into sub-Provinces and local regions, possessing characteristics which have
gradually evolved during the past 1500 years or more.
This monument lies in the East Wessex sub-Province of the south-eastern
Province, an area in which settlement characteristics are shaped by strong
contrasts in terrain. This is seen in the division between the chalk Downs,
where chains of nucleated settlements concentrate in the valleys, and the
Hampshire Basin, still dominated by the woodlands and open commons of the
ancient New Forest, where nucleated sites are largely absent. Along the
coastal strip extending into Sussex are more nucleations, while in Hampshire
some coastal areas and inland valleys are marked by high densities of
dispersed settlement, much of it post-medieval.
The Coastlands local region extends from a flat plain inland of Selsey Bill to
low chalk cliffs east of Brighton. The roots of settlement are extremely
ancient, and late 18th century maps suggest a balanced mixture of farmsteads,
hamlets and villages, concentrated in the western portion of the region.

Medieval villages were organised agricultural communities, sited at the centre
of a parish or township, that shared resources such as arable land, meadow and
woodland. They frequently included the parish church within their boundaries,
and their archaeological remains are one of the most important sources of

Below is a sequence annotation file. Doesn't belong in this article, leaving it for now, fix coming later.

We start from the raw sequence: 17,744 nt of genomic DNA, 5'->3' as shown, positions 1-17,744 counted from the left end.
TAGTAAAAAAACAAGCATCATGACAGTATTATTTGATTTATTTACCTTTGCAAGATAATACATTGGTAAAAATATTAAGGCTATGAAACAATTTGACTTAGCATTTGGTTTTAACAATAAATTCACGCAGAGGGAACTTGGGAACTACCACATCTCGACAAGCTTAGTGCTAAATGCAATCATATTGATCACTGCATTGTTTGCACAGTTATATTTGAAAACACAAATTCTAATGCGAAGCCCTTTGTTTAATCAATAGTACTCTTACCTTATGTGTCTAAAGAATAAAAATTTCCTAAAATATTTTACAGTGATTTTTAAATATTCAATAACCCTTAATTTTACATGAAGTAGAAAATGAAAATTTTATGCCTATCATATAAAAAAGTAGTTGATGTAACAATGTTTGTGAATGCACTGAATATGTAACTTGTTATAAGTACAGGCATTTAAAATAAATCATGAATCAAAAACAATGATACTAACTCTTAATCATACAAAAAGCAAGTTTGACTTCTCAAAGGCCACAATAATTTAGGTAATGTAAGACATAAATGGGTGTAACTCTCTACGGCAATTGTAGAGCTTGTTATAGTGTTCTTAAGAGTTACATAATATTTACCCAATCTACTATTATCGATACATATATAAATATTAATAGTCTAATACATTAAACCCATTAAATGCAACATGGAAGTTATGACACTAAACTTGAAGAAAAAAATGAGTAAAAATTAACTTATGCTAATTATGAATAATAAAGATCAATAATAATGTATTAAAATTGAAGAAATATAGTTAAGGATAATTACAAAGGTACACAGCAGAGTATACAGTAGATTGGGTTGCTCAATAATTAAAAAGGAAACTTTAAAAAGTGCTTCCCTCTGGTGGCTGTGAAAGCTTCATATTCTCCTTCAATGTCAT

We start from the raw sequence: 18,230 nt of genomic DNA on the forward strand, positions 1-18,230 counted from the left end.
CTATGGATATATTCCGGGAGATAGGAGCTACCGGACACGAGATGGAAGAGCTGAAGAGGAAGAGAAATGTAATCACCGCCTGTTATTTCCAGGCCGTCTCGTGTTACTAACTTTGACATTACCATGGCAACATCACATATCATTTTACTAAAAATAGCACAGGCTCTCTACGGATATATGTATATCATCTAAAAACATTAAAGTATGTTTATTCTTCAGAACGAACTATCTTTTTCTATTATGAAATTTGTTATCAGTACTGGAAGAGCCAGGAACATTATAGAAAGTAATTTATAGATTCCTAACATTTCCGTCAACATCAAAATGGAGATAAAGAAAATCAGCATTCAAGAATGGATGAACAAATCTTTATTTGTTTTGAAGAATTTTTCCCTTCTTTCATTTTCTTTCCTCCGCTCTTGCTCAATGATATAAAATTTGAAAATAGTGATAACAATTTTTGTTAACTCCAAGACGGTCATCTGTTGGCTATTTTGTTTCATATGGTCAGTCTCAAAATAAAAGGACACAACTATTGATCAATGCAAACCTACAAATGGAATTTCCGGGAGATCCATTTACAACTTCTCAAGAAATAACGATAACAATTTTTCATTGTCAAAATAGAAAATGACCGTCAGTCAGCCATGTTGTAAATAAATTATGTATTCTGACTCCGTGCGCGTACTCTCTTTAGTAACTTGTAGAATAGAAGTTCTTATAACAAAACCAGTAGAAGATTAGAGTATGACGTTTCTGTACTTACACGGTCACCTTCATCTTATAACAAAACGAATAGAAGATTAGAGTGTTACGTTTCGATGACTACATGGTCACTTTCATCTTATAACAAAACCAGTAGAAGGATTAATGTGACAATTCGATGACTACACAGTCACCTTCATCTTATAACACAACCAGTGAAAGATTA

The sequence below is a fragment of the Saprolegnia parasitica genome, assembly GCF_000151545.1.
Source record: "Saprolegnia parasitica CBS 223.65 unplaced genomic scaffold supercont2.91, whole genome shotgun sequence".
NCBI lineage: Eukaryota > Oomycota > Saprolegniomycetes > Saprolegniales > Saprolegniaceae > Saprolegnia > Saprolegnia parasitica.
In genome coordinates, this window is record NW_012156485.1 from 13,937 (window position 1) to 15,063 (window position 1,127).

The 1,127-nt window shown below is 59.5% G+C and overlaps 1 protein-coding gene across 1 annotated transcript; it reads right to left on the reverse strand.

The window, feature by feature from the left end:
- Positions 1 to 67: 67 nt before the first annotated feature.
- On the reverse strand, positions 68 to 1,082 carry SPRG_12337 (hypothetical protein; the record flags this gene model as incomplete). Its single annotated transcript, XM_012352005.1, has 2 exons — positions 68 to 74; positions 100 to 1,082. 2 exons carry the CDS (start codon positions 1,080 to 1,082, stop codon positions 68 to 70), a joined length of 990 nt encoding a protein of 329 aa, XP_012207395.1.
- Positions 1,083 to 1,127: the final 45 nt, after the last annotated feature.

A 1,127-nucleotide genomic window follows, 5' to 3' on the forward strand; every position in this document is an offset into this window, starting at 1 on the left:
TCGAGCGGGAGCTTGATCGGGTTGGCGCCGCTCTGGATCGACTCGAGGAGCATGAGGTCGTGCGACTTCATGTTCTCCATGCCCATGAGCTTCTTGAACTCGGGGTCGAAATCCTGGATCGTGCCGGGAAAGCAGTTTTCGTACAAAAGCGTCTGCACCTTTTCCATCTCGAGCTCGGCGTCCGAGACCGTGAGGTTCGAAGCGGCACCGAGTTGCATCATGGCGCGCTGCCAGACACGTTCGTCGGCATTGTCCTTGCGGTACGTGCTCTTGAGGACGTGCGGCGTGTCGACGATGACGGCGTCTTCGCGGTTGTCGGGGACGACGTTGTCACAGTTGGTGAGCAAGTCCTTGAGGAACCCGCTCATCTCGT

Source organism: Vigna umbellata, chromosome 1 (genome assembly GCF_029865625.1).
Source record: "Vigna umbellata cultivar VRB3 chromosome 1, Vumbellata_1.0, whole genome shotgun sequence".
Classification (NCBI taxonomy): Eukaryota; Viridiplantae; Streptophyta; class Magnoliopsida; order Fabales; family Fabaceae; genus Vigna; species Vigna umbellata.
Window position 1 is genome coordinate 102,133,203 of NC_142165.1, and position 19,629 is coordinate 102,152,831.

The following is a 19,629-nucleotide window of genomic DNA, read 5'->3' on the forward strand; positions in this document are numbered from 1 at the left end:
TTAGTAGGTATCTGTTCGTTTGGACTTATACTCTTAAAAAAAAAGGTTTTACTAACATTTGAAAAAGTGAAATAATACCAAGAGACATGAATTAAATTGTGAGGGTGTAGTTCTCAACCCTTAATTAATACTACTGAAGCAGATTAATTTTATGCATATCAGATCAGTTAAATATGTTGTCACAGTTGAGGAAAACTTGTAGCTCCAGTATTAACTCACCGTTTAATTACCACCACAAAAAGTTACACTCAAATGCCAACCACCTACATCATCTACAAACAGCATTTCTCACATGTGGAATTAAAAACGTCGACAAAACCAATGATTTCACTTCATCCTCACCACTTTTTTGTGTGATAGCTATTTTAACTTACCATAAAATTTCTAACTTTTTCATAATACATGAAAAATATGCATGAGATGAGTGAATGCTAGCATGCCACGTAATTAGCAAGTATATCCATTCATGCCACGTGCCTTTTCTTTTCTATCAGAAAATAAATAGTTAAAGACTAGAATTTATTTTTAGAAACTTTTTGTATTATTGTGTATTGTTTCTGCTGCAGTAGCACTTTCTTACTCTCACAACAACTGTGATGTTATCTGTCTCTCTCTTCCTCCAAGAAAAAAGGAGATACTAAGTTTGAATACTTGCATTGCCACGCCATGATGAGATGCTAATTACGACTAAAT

understanding about rural life in the five or more centuries following the
Norman conquest.

A parish church is a building, usually rectangular in plan, designed for
congregational worship and is generally divided into two main parts: the nave,
which provides accommodation for the laity, and the chancel, which is the main
domain of the priest and contains the principal altar. The main periods of
parish church foundation were in the 10th to 11th and 19th centuries, and most
medieval churches were subsequently rebuilt and modified on a number of
occasions. Parish churches are found throughout England. Their distribution
reflects the density of the population at the time they were founded. A survey
of 1625 reported the existence of nearly 9000 parish churches in England. New
churches built in the 18th, 19th and 20th centuries increased numbers to
around 18,000 of which 17,000 remain in ecclesiastical use. Parish churches
have always been major features of the landscape and a major focus of life for
their parishioners. They provide an important insight into medieval and later
population levels and religious activity.

The remains of Exceat parish church form part of an example of the nucleated
form of medieval rural settlement predominant in the Coastlands local region.
Part excavation has indicated that the monument contains archaeological and
environmental evidence relating to the original form, development and
abandonment of the church, as a core component of the medieval settlement.

Source: Historic England


Books and journals
Budgen, Rev W, 'Sussex Archaeological Collections' in Excete and its Parish Church, , Vol. 58, (1916), 138-170
Burleigh, G R, 'Sussex Archaeological Collections' in An Introduction To Deserted Medieval Villages In East Sussex, , Vol. 58, (1973), 66

Source: Historic England

Other nearby scheduled monuments is an independent online resource and is not associated with any government department. All government data published here is used under licence. Please do not contact for any queries related to any individual ancient or schedued monument, planning permission related to scheduled monuments or the scheduling process itself. is a Good Stuff website.